Peche Seafood Grill, Brennan's, Tujague's

Donald Link's Peche Seafood Grill was an immediate smash hit when it opened in April. The Warehouse District restaurant specializes in tip-to-tail seafood — think whole fish, coated in flavorful herbs and oils, cooked over an open wood fire. Bon Appetit named it one of America's top new eateries, and when Dana Cowin, editor of Food & Wine, gushed over Link's new restaurant in an editor's letter, tables became harder and harder to get at Peche.

  Meanwhile, Brennan's — the pink doyenne of Royal Street where $35 breakfasts and a heavy tourist trade were the norm — was sold at auction in May, beginning a restaurant soap opera to rival Dynasty, or maybe Falcon Crest. The company that bought it was run by rival restaurateur Ralph Brennan, who announced plans to open his own eatery on the spot. Meanwhile, former Brennan's employees claimed the company was stiffing them for their last paychecks and tips. Earlier this month, Brennan's Inc., the company that had run Brennan's for decades, filed for bankruptcy, and on Dec. 12, the 5th U.S. Circuit Court of Appeals put the company in the hands of Ted Brennan, shifting long-time control from his brother Pip. The family hopes to reopen, possibly at another location. Currently the familiar gold script letters that spell "Brennan's" have been taken off the facade, leaving an ugly scar.

  And it was Gambit that broke the news last March: After the death of longtime owner/restaurateur Steven Latter, Tujague's — the second-oldest restaurant in New Orleans, founded in 1856 — was rumored to be in danger of closing. Hot rumor around the French Quarter had it that the brisket-and-horseradish emporium might be turned into yet another tourist T-shirt shop. By the end of May, however, Latter's son Mark announced he had signed a new lease on the building and urged New Orleanians to come eat there if they wanted to support the restaurant's continued existence. Local chefs and culinarians came to Tujague's support, and food doyenne Poppy Tooker announced she would collaborate with the restaurant to produce its first cookbook.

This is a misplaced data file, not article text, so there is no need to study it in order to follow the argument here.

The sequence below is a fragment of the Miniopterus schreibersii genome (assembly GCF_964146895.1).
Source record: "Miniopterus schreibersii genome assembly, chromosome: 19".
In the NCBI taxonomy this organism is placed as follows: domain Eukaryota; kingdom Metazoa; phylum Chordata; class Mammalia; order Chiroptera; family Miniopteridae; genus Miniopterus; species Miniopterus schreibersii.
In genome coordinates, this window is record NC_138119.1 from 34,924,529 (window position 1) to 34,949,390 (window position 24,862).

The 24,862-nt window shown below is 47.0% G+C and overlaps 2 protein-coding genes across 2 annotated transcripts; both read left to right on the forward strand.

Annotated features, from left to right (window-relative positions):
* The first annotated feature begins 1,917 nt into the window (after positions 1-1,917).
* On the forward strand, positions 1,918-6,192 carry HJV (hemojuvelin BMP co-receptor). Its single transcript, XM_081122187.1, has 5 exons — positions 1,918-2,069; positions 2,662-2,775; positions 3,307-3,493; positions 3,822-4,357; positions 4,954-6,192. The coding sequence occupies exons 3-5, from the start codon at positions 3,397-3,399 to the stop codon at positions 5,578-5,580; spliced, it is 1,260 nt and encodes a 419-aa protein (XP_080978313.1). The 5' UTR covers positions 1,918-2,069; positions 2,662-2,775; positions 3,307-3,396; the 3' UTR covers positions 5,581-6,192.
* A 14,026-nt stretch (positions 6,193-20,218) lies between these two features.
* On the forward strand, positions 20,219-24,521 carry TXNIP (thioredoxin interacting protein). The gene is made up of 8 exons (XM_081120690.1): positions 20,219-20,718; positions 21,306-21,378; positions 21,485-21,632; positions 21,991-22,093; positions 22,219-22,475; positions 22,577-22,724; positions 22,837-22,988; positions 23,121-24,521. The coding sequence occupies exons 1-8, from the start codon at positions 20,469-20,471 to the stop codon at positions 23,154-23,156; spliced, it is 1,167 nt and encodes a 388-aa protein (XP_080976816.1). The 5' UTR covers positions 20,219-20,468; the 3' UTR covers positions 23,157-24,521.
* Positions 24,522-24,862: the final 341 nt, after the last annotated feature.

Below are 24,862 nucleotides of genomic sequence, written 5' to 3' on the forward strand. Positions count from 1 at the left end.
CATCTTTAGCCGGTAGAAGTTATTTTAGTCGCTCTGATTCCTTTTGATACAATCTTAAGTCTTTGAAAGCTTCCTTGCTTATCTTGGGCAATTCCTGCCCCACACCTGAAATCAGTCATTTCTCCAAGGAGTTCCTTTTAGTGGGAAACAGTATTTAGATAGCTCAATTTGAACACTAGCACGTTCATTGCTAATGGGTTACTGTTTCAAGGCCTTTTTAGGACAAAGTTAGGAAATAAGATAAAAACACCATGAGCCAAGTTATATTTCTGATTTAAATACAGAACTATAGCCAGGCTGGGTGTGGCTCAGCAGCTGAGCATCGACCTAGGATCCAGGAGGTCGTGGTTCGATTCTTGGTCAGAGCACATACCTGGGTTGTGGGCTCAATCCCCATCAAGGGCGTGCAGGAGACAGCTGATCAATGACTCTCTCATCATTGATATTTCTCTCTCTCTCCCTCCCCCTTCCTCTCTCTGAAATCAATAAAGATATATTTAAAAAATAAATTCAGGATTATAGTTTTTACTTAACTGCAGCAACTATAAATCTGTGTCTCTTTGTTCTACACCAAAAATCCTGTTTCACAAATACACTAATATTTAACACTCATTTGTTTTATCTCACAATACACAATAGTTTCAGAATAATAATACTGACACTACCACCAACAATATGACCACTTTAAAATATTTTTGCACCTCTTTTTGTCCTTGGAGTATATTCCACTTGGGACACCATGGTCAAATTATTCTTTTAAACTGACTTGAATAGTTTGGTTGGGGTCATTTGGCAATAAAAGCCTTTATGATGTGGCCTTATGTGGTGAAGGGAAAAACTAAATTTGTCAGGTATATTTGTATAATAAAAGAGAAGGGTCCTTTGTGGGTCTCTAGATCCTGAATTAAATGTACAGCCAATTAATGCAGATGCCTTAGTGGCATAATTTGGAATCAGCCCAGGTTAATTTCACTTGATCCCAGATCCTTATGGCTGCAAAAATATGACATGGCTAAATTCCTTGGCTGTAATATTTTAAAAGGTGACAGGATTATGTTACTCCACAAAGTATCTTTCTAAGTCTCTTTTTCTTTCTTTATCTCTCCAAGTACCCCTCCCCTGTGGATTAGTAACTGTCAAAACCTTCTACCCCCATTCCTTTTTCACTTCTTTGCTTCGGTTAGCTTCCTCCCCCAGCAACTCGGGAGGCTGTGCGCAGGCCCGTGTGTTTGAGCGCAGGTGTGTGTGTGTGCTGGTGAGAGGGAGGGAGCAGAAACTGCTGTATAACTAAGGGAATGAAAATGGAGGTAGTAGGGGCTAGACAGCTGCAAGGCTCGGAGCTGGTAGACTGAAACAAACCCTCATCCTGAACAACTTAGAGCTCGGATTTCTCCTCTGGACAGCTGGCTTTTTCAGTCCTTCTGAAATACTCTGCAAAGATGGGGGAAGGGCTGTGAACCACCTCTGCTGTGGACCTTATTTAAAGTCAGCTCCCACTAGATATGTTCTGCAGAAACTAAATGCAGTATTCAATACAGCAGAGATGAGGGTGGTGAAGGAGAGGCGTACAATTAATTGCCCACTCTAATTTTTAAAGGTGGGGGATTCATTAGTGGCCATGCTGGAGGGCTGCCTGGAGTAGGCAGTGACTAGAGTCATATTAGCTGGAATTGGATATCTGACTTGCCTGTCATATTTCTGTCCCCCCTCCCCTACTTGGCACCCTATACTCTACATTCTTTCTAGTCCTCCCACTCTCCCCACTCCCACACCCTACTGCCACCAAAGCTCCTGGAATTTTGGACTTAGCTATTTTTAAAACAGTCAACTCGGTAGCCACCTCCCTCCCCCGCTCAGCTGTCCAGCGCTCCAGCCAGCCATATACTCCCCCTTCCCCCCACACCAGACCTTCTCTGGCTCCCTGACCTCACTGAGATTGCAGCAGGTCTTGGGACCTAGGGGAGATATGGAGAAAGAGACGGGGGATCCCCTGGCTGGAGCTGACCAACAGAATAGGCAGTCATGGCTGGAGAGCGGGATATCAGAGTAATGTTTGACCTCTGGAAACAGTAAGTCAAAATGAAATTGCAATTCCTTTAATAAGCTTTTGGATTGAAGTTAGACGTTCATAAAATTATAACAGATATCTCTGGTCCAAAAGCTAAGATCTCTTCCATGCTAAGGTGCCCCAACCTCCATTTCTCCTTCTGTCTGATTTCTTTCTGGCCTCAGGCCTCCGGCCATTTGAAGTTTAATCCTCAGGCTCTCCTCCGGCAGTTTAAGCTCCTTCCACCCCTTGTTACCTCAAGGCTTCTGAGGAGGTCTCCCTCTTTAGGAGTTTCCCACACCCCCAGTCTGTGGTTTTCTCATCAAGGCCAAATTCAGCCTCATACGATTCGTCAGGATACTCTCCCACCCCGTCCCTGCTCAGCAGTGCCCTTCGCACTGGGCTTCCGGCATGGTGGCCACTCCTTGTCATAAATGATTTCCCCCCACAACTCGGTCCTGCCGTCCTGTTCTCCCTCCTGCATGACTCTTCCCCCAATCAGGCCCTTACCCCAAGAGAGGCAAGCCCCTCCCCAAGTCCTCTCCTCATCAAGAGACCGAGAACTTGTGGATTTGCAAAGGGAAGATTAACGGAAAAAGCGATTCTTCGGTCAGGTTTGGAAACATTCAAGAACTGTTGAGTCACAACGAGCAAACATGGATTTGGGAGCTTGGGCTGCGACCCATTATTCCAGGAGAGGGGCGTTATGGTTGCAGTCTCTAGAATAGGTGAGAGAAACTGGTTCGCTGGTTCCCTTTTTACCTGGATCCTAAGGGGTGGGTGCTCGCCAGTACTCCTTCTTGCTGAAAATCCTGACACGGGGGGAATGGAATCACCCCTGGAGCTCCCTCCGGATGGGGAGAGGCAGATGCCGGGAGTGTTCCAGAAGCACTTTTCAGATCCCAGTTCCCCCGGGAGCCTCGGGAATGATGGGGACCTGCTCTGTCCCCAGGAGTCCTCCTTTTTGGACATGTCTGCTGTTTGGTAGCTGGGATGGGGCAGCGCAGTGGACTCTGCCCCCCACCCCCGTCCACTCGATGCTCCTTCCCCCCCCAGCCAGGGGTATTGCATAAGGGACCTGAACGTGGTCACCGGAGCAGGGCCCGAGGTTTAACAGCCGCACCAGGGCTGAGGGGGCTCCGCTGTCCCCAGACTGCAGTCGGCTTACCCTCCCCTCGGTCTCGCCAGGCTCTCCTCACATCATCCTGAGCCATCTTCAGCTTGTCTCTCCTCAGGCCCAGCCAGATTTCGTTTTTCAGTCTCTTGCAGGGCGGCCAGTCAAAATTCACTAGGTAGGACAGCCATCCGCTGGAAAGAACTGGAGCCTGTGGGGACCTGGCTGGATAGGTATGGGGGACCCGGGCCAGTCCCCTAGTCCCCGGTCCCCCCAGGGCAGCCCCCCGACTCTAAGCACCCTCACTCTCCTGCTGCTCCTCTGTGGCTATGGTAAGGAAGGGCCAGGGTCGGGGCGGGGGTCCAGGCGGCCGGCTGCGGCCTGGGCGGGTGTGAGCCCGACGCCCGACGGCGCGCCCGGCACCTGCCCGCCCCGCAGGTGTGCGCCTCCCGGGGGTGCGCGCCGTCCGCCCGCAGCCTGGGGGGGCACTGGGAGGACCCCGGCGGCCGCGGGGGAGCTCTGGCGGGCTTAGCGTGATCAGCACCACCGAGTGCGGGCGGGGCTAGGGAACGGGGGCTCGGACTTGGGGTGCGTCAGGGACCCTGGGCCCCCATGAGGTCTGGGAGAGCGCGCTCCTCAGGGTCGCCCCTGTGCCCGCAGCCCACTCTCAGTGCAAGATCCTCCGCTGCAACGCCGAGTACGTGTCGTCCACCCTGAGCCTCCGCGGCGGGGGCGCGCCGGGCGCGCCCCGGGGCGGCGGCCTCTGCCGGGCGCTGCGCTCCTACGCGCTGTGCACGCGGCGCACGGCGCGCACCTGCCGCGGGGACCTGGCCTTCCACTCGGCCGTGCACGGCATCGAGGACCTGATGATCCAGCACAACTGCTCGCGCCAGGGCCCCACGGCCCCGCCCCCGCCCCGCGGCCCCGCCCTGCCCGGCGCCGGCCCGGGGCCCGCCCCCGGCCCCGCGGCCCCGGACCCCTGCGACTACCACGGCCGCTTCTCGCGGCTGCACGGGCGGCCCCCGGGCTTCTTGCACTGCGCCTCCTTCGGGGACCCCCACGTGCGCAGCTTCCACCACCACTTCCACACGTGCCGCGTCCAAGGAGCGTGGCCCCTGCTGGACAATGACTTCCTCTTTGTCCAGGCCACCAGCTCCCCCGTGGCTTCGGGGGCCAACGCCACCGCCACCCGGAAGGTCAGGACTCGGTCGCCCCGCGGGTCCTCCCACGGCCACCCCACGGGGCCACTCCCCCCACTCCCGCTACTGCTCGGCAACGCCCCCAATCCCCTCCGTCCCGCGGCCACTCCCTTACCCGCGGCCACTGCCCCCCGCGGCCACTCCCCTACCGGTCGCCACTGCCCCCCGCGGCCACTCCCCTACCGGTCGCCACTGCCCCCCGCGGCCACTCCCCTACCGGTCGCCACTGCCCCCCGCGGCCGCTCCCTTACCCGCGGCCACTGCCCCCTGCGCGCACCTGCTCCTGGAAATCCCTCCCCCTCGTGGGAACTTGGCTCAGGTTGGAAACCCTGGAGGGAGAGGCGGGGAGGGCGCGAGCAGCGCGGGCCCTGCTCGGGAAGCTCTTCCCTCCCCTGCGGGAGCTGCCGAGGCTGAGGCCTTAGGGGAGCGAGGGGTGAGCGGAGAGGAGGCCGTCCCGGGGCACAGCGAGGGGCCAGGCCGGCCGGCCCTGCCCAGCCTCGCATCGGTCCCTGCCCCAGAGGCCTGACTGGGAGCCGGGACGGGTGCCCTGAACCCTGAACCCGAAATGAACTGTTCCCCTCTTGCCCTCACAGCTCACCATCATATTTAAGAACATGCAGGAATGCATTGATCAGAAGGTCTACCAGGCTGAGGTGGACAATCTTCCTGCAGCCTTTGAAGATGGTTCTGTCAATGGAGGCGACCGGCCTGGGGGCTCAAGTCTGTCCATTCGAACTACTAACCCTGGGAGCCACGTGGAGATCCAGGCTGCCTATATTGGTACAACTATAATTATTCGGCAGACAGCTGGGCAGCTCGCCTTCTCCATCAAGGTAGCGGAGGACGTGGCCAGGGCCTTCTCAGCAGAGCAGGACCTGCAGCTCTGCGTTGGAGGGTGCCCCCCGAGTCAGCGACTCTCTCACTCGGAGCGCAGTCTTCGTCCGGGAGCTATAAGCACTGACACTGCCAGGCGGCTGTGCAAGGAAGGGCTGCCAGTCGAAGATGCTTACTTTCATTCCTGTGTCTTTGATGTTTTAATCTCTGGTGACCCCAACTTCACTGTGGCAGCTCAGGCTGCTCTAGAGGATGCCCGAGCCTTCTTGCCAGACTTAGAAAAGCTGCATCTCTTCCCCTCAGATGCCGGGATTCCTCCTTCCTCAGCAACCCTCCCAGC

Superdome blackout

Oh, New Orleans. We've become accustomed to all-too-frequent boil-water orders, and having our electrical power knocked out for hours if it so much as drizzles outside. So it shouldn't have been too much of a surprise when the one glitch in an otherwise-smooth Super Bowl XLVII week came during the game itself. At 7:38 p.m. on Feb. 3, as the Baltimore Ravens were spanking the San Francisco 49ers 28-6, most of the lights in the Superdome went dark — and stayed that way for half an hour, embarrassing city officials and leaving New Orleanians shaking their heads. During the pause, Baltimore lost a lot of momentum, but still went on to win 34-31. Still, it didn't stop the Ravens' Terrell Suggs and Ray Lewis from suggesting that the blackout had been purposely orchestrated by none other than Who Dat Public Enemy No. 1: NFL Commissioner Roger Goodell. We can live with that.